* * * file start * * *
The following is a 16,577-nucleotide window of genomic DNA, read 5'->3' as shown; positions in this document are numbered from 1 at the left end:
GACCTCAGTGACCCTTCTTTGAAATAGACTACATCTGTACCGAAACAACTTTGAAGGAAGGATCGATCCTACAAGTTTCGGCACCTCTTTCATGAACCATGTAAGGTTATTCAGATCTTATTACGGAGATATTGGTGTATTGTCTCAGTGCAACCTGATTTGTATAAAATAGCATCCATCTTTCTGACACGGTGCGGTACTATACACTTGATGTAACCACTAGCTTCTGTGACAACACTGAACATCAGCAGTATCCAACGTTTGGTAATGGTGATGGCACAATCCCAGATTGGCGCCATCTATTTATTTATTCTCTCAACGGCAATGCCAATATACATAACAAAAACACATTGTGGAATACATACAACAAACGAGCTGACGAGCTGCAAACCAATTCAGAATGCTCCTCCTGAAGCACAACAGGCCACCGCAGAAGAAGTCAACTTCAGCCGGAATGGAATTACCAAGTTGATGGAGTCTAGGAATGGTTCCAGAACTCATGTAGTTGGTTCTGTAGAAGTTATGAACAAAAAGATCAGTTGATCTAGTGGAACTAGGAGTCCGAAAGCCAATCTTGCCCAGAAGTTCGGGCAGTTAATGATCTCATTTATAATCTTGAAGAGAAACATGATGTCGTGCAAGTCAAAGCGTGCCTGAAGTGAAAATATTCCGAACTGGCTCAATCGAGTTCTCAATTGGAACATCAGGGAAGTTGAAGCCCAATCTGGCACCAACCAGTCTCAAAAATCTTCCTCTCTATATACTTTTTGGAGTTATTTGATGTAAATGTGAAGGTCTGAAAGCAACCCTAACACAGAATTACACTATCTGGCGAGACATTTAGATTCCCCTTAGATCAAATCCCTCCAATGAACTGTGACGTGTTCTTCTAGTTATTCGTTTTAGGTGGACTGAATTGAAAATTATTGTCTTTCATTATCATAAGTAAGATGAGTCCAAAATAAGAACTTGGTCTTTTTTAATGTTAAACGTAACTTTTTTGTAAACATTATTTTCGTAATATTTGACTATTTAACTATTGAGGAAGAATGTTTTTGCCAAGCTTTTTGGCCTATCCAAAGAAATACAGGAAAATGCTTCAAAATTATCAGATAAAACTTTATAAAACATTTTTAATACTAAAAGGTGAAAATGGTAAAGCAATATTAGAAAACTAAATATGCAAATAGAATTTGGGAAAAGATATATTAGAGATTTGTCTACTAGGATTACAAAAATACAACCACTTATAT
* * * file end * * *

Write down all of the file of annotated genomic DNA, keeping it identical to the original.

The following is a 16,577-nucleotide window of genomic DNA, read 5'->3' as shown; positions in this document are numbered from 1 at the left end:
GACCTCAGTGACCCTTCTTTGAAATAGACTACATCTGTACCGAAACAACTTTGAAGGAAGGATCGATCCTACAAGTTTCGGCACCTCTTTCATGAACCATGTAAGGTTATTCAGATCTTATTACGGAGATATTGGTGTATTGTCTCAGTGCAACCTGATTTGTATAAAATAGCATCCATCTTTCTGACACGGTGCGGTACTATACACTTGATGTAACCACTAGCTTCTGTGACAACACTGAACATCAGCAGTATCCAACGTTTGGTAATGGTGATGGCACAATCCCAGATTGGCGCCATCTATTTATTTATTCTCTCAACGGCAATGCCAATATACATAACAAAAACACATTGTGGAATACATACAACAAACGAGCTGACGAGCTGCAAACCAATTCAGAATGCTCCTCCTGAAGCACAACAGGCCACCGCAGAAGAAGTCAACTTCAGCCGGAATGGAATTACCAAGTTGATGGAGTCTAGGAATGGTTCCAGAACTCATGTAGTTGGTTCTGTAGAAGTTATGAACAAAAAGATCAGTTGATCTAGTGGAACTAGGAGTCCGAAAGCCAATCTTGCCCAGAAGTTCGGGCAGTTAATGATCTCATTTATAATCTTGAAGAGAAACATGATGTCGTGCAAGTCAAAGCGTGCCTGAAGTGAAAATATTCCGAACTGGCTCAATCGAGTTCTCAATTGGAACATCAGGGAAGTTGAAGCCCAATCTGGCACCAACCAGTCTCAAAAATCTTCCTCTCTATATACTTTTTGGAGTTATTTGATGTAAATGTGAAGGTCTGAAAGCAACCCTAACACAGAATTACACTATCTGGCGAGACATTTAGATTCCCCTTAGATCAAATCCCTCCAATGAACTGTGACGTGTTCTTCTAGTTATTCGTTTTAGGTGGACTGAATTGAAAATTATTGTCTTTCATTATCATAAGTAAGATGAGTCCAAAATAAGAACTTGGTCTTTTTTAATGTTAAACGTAACTTTTTTGTAAACATTATTTTCGTAATATTTGACTATTTAACTATTGAGGAAGAATGTTTTTGCCAAGCTTTTTGGCCTATCCAAAGAAATACAGGAAAATGCTTCAAAATTATCAGATAAAACTTTATAAAACATTTTTAATACTAAAAGGTGAAAATGGTAAAGCAATATTAGAAAACTAAATATGCAAATAGAATTTGGGAAAAGATATATTAGAGATTTGTCTACTAGGATTACAAAAATACAACCACTTATAT